Mylo Mu is a producer, rapper, poet, filmmaker, photographer, and founder of arts collective, Black Magic, currently based in Berkeley, CA. His chromatic, mind-bending work hopes to stimulate all facets of the human experience, with immersive experiences that help us rediscover the beauty in our everyday.
How would you describe yourself?
Most recently, I’ve been defining myself as a wave. Like, a wave of energy. I try to emanate that in everything that I do. Living outside of very confined structures of what I’m supposed to be. A wave of energy that could run through anything. That’s kinda like the hope of my art. Being able to transcend every barrier. A wave of meditation in a sense, more so. I want to bring peace, bring positive energy, wherever I go.
Tell us about your work.
Something I actually try to bring forth is Black psychedelia. I think Black psychedelia is almost nonexistent in the sense that it’s not pronounced. People think that there’s psychedelia and go, “Timothy Leary, 1970s, white kids in the park,” right? But when you think of Black psychedelia, there’s so many different experiences. Different intersections. When you’re experiencing with the body and the mind, and trying to figure out your identity. And even symbols; I love symbols. My music, my art, everything’s about symbols, so I’m trying to figure out how we understand symbols different. From person to person. From reality to reality. From different cultures as well.
My shit is heavily steeped in Blackness, though. From “Black Power and Flowers” to “The Poetry of Black Ecstasy”, to “Free Radical” — and it’s not because it’s talking about Blackness. It’s because I have to tune into the Black experience. I live it.
My music also seeks to extend beyond racialization, because it’s nonexistent. But it’s for everybody, because I think that’s the point. Everyone has a uniting piece or a uniting factor. And I think that certain things, like dreams, are enough to unite everybody. Part of my psychedelia is engaging with dreams. Making the surreal evident. We all understand having dreams.
Your art is left purposely vague so that people can have their own interpretation in relation to yours.
Yeah. And also, another part I love about just art is that everyone has a different intuary in relation to me. ‘Cause I am Mylo, but Mylo is also a thing. I’m a curator. I’m just creating spaces.
How’d you get started in art?
In reality, drawing. As a kid, I used to draw all the time. Middle school was when I started making beats. Everything expanded from there because sound inspires all of my visions, and my beats came from hearing MadLib, MF Doom, Dilla — and it was going from their samples too. Hearing their background music made me want to understand how they did it.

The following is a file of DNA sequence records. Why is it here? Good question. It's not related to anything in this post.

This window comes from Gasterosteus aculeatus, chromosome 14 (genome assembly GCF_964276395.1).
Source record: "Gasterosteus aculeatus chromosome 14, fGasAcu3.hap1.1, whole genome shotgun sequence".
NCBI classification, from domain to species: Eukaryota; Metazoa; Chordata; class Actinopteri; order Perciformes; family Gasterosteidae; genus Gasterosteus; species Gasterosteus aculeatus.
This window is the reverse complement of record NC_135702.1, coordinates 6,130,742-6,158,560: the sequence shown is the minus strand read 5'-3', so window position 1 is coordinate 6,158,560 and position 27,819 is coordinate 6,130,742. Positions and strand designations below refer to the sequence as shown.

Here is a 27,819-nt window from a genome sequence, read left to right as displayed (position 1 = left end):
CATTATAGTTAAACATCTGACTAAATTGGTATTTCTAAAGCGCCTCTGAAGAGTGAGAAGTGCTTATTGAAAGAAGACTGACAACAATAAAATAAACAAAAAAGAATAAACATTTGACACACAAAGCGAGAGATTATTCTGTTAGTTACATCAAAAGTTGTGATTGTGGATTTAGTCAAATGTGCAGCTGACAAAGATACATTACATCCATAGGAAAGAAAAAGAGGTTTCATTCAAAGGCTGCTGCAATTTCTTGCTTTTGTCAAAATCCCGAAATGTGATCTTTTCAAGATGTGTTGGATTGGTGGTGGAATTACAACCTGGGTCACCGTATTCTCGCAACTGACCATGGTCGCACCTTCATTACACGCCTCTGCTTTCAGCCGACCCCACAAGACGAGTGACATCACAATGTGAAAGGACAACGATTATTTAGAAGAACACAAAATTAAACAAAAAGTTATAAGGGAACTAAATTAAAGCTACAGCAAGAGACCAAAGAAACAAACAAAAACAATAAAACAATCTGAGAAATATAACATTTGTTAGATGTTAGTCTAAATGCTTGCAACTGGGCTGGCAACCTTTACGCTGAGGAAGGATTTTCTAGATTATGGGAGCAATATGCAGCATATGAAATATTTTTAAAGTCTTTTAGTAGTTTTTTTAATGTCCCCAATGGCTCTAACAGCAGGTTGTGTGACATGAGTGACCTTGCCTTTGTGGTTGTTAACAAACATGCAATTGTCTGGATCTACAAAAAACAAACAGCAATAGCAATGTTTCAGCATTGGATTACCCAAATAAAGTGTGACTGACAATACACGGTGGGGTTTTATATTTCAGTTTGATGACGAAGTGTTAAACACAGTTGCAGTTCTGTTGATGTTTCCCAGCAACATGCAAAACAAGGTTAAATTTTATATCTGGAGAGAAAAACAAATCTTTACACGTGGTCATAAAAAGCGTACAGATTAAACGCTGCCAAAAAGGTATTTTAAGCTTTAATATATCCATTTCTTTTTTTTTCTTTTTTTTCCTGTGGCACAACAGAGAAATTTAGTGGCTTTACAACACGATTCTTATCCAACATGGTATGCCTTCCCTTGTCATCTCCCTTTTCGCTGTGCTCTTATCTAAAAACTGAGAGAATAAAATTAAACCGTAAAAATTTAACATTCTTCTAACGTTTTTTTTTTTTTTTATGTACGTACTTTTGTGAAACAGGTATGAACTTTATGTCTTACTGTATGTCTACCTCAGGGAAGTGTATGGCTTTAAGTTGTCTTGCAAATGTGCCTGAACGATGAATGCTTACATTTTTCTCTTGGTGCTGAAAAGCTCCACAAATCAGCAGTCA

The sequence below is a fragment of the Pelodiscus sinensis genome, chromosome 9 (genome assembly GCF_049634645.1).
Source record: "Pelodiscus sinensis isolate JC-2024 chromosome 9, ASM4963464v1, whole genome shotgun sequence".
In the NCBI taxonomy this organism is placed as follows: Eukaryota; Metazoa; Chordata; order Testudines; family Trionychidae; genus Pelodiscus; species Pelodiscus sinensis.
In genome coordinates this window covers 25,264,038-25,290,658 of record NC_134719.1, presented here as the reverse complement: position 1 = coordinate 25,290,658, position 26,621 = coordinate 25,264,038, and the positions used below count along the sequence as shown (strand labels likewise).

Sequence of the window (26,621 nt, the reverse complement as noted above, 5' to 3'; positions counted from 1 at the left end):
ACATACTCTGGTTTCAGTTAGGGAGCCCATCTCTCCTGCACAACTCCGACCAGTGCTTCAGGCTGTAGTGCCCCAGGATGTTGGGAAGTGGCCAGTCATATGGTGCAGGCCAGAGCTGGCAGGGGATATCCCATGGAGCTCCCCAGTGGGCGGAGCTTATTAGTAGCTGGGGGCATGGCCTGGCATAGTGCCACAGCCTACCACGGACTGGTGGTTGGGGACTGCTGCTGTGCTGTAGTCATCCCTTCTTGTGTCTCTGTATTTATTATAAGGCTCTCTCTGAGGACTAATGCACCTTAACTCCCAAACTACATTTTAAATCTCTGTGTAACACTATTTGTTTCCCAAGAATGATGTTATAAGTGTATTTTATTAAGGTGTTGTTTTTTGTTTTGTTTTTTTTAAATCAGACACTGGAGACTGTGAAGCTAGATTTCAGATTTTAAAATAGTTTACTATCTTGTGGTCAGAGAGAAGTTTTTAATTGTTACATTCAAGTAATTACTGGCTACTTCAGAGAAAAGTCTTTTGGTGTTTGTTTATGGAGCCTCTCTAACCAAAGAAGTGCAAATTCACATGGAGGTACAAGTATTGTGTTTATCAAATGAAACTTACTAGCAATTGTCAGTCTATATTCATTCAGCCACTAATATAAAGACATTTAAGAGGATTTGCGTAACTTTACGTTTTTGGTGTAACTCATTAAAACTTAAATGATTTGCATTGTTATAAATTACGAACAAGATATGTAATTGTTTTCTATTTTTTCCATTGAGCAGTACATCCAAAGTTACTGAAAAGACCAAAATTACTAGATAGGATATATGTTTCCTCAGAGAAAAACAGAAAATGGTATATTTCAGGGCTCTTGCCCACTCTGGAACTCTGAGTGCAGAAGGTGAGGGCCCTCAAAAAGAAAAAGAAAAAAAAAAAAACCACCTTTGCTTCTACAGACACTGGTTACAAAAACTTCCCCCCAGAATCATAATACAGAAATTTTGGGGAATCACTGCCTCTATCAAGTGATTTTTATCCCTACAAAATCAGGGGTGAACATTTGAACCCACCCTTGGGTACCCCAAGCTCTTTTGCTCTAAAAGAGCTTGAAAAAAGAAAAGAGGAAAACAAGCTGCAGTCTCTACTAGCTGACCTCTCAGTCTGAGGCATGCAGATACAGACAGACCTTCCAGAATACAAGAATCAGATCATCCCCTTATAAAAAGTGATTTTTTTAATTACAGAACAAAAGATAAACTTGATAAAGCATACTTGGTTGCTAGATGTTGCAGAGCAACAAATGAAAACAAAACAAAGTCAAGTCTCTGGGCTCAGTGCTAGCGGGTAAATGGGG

Can you describe your artistic process?
My process….it depends because it’s very fluid for me. It really depends what I’m going through. Every project, every idea, I let it come from life. I don’t like to overplan my artistic process.
For music, I like to listen to sounds. Like research. Jazz, Coltrane, Sun Ra. And then from there I create beats; I let the sounds inspire the vision. Like, what reality am I in? What space am I in? The sounds emanate the space and that’s why it’s psychedelic. I’m seeing the sounds; I’m seeing the colors.
What kind of reaction do you hope people get from your work?
I like people to feel happy, truthfully. And that’s not always easy because not all my music sounds happy. My shit usually all sounds gritty and warpy, but I think happiness is a possibility because it’s also about healing. So, I think through speaking my truth, people could connect with it. And that’s the best part.
What are some people who have impacted you?
My mom. My mom is one of the biggest influences because literally music became big [for me] because my mom is a singer. And for me, love. Like, you listen to my music, a lot of it is psychedelia. But within it, I also put romance — and ecstasy. The idea of the erotic. I like to go to that space, because that’s a source of inspiration for everybody: desire. Everyone desires, whether it’s negative or positive, we all have desires. And I think going from that space is when you get to the space of positivity and creativity, because you can start imagining.
Given unlimited resources, what would you create?
It would be very colorful. It would be filled with light. But it would be a big ass living space for artists. And have a studio for everything. A big space for people to just live. A utopia. I just want everything to be beautiful. I want to be able to curate a living space that’s ideal for me. Something that has all the radiance, all the colors, all the textures that I want. I want to create that for artists, because another thing is there’s a lack of space [for artists]. There’s also a lack of collaboration because we’re all fighting for space. So, if I could build a space for peaceful coexistence, I would. Laughs.
Why do you create?
It’s the only way I can keep living. Nobody in the world is gonna give us our dreams. I create for everybody who feels like they have no space. I create for all the kids who don’t see themselves on TV. I create for all the males who don’t want to be hyper-masculine. I create for all the women who want to hear some cool shit not about, you know, fuckin’ bitches and gettin’ money. Because everybody knows it’s more than that, you know what I’m sayin’? I do it for all the margins. I want to find that space that’s not talked about. I also reflect the people I’m around. I create for our experiences. I create for the margins.
By Eda Yu
Photos by Darrin Wallace